In order to best protect the health and well-being of our University community, and in accordance with the latest public health guidance, we are requiring the COVID-19 vaccine for all members of our University community. More than 500 colleges and universities across the country – including many of our peer institutions in Connecticut – have implemented this policy to mitigate the impact of COVID-19 on their campuses.
Fully vaccinated members of our University community will be able to immerse themselves in work and learning environments featuring pre-pandemics norms for class formats, student life, and other staples of the Charger experience.
Baseball Standout Excited to Pursue Career Opportunities On and Off the Field
Centerfield Matthew Chamberlain ’21, a nutrition and dietetics major, is training for a possible career on the diamond and as a nutritionist for professional athletes.
April 10, 2020
By Renee Chmiel, Office of Marketing and Communications
Matthew Chamberlain ’21 says he has been training his entire life for a career in sports.
The North Branford, Conn., native fondly remembers playing tee ball as a child, a hobby that became a passion for baseball as a teenager. As a junior in high school, Chamberlain, who also played hockey and football, decided to focus on baseball.
"I’m passionate about athletics in general,” said Chamberlain, who plays centerfield on the University’s Chargers baseball team. “Baseball was my greatest passion, and I wanted to pursue that passion as a student-athlete in college."
He says it was the coaching staff at the University that drew him to Charger Nation. As a student-athlete, he says winning the Northeast-10 championship his first year is one of his favorite memories. He has also had many memorable opportunities to come together with his fellow Chargers to show their Charger Pride.
"I immediately felt at home at the University," said Chamberlain. "Looking back, I’m happy with the decision I made to become a Charger. I enjoy being part of the athletic community and supporting the University’s other sports teams. It brings everyone together and brings out everyone’s school spirit."
A nutrition and dietetics major, Chamberlain has had many meaningful experiences off the field as well. A member of the Student Athlete Advisory Committee and the University’s "Health Nuts" Club, Chamberlain also connected with the local community as part of his "Community Nutrition" class, spending many evenings volunteering at a local soup kitchen.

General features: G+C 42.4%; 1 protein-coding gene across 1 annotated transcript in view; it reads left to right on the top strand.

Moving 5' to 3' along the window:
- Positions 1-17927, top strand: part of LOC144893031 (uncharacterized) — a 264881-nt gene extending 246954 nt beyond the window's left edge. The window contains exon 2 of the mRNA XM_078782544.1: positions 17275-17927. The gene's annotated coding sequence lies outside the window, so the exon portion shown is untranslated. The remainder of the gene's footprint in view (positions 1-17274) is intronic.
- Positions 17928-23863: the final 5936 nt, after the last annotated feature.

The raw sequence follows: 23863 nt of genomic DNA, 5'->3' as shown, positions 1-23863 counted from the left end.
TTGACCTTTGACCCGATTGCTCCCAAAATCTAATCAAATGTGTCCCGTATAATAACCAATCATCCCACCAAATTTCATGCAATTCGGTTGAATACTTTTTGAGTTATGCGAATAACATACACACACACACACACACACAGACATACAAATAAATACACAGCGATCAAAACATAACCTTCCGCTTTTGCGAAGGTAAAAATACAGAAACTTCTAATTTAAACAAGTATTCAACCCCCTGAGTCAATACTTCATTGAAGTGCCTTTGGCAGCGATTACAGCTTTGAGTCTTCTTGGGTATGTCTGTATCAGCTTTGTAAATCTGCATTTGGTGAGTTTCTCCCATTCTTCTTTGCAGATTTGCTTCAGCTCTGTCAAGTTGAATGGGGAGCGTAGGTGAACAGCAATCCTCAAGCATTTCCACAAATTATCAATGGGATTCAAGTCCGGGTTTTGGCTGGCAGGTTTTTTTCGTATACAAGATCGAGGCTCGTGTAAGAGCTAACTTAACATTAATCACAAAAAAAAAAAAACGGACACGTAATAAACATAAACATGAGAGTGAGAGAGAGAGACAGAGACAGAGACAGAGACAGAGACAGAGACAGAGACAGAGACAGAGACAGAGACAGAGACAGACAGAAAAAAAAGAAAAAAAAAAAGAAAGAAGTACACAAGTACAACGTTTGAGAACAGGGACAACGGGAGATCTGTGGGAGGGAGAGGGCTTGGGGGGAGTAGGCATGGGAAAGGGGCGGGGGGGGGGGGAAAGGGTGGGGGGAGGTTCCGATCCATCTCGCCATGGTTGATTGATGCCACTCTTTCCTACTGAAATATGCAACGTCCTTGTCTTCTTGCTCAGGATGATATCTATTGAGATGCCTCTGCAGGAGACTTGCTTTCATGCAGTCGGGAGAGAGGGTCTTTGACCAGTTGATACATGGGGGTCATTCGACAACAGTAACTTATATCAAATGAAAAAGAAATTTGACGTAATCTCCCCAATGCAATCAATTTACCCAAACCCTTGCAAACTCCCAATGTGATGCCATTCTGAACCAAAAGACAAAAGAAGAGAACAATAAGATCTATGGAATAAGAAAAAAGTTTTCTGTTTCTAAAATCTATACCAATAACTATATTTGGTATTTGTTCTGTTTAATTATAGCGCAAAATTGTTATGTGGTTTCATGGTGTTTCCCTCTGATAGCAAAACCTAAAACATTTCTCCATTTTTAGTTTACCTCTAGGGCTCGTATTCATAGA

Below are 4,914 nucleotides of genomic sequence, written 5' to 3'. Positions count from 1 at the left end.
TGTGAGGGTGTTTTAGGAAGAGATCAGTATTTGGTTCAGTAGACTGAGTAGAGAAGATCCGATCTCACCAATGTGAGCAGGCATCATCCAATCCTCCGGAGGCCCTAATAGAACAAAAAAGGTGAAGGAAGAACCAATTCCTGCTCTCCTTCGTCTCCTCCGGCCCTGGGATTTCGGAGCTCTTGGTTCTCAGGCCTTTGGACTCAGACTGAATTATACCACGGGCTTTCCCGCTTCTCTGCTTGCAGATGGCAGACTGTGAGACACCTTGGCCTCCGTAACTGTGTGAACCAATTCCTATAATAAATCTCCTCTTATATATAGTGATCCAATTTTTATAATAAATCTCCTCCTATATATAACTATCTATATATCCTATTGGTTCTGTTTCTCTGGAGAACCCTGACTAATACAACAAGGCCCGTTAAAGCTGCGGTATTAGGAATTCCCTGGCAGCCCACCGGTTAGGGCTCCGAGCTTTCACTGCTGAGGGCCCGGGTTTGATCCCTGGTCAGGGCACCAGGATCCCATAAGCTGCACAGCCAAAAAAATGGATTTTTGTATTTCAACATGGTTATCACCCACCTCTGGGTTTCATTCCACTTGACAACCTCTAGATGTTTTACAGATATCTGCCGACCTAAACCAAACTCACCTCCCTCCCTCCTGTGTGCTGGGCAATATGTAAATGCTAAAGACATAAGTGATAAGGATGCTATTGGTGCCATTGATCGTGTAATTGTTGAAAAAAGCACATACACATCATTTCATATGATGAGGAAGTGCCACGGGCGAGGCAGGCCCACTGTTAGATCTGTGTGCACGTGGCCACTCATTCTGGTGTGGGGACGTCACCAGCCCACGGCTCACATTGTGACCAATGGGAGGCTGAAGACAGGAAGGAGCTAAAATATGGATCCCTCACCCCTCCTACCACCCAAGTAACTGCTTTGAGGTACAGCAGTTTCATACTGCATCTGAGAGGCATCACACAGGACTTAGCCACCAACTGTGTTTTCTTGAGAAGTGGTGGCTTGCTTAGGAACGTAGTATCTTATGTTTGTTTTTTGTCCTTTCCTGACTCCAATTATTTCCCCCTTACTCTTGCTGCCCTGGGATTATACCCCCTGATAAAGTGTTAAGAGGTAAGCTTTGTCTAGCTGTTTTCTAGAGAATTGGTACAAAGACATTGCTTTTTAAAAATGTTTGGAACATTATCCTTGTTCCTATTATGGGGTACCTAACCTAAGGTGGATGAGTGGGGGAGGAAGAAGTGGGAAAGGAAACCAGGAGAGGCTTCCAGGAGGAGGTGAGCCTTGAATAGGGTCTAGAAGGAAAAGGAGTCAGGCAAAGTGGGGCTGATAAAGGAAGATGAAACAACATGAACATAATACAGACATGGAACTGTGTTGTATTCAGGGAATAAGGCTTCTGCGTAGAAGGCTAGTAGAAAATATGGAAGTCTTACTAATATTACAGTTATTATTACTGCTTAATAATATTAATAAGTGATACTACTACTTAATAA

Fascinated by the power of food to boost one’s athletic performance, Chamberlain credits professors such as Georgia Chavent M.S., R.D. with feeding his passion for learning about health and a well-balanced diet – something he hopes base his career on.
"I love that food can have an important impact for athletes on the field and in their overall health," he said. "I hope to become a sports nutritionist for a major league team. I would love to work with Major League Baseball."
But first, Chamberlain, who earned a spot on the Northeast-10 Conference’s first team as a junior and was selected to the New England Collegiate Baseball League’s all-star game last summer, hopes to pursue a career in baseball, following in the footsteps of nearly 100 Chargers who have played professionally. Earlier this spring, he trained in North and South Carolina, and he has competed competitively during the summers with athletes from Division I teams. He says he has interacted with scouts from 10 MLB teams.
Unfortunately, COVID-19 has thrown all student-athletes a curveball, but Chamberlain is taking it in stride. Although he won’t be playing this season because of the pandemic, he will have the opportunity to play for the Chargers next spring as a graduate student, after completing his bachelor's degree in the fall, and he hopes to keep playing baseball as much as he can.
"I hope to keep playing on a local team, and I need to stay ready,” he said. “Even if I don’t play on an MLB team, I would like to still play professional baseball in another league."